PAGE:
Think about your friends. Who hasn’t had an orgasm? Which one was once suicidal? Who had an abortion? Which chick dabbled in bisexuality for a while?
Personal questions, but I bet you know the answers.
Now here’s another: How much does each one of them make? Which one is nearly $10k in debt? Who has over eight credit cards? Which one has a savings account twice their yearly salary?
If you’re like most Americans, you probably don’t have any clue. Most people shrink at the notion of discussing money. I mean, their finances are none of your business, right?
And yet money affects every aspect of our relationships with other people. Where we decide to live, how we socialize, what we do with our free time – money is a deciding factor in how we interact in the world around us.
American culture is notoriously silent when it comes to money. We’re afraid of being labeled as the “poor one” and the object of pity, or perhaps worse, the “rich one” and the one nominated to pick up the check. Jealousy, pride, resentment, boastfulness – these are all feelings that money talk can trigger.
A 2008 creditcard.com poll revealed that people were more likely to talk about death, their love life, and their weight than they were to talk about their credit card debt, which ranked as the #1 taboo. This despite the fact that the average American holds $8,000 in credit card debt.
Talking about debt and financial woes is never easy. But not talking about our money and debt allows it to be ignored, and essentially given room to grow. We busy ourselves making sure our outward appearance reflects success and prosperity, while inside we can be collapsing under a mountain of debt. And since we don’t talk about it, getting help can be difficult, if not nearly impossible.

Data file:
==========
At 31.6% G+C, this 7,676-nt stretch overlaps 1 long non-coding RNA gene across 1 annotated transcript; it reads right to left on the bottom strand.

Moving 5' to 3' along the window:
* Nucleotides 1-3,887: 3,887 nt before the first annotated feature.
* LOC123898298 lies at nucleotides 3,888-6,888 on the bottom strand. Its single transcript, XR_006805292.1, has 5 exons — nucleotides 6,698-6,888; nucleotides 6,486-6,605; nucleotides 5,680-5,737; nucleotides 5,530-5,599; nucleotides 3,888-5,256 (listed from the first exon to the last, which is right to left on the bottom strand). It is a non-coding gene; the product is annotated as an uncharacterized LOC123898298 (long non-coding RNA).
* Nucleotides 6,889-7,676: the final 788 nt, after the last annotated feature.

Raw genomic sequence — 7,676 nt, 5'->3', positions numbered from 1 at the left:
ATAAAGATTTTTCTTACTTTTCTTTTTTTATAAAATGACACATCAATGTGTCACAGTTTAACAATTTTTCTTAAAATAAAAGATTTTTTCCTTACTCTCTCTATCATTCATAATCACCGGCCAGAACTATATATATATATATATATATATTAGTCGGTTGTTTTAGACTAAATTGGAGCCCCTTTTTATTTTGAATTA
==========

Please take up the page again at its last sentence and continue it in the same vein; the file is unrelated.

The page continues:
But it doesn’t have to be this way. Chinese Personal Finance Blogger Xin Lu writes about how different the attitudes towards money are in her culture. In China people discuss their salaries openly. “Discussing one’s income is not always a matter of bragging because not everyone is rich,” she writes on wisebread.com. “Once you speak to people and find out their income they tell you more about how they live.” This open conversation leads to more responsible spending (in her culture, credit is not trusted), and even helping each other negotiate higher salaries. In addition, in China it’s customary to barter prices, getting up to 70% off items – just another perk of relieving the taboo from money.
Perhaps we can’t convert an entire culture overnight, but talking to your friends and family about your finances can create a supportive community where you can discuss finances in a safe environment. No one’s perfect, but an open dialogue can help realize the flaws in your spending and educate you on better habits. By relieving the taboo of money, you can release the power money may have over you. You are not your salary, the clothes you wear, nor the car you drive. Money can do a lot of great things, but in the end, its import to remember that it does not define you. Anyone who you feel comfortable telling about your sexual history should be equally non-judgmental if you reveal you’re $40,000 in debt. You may not be where you want to be, but talking about money will help you move in the direction you want to go.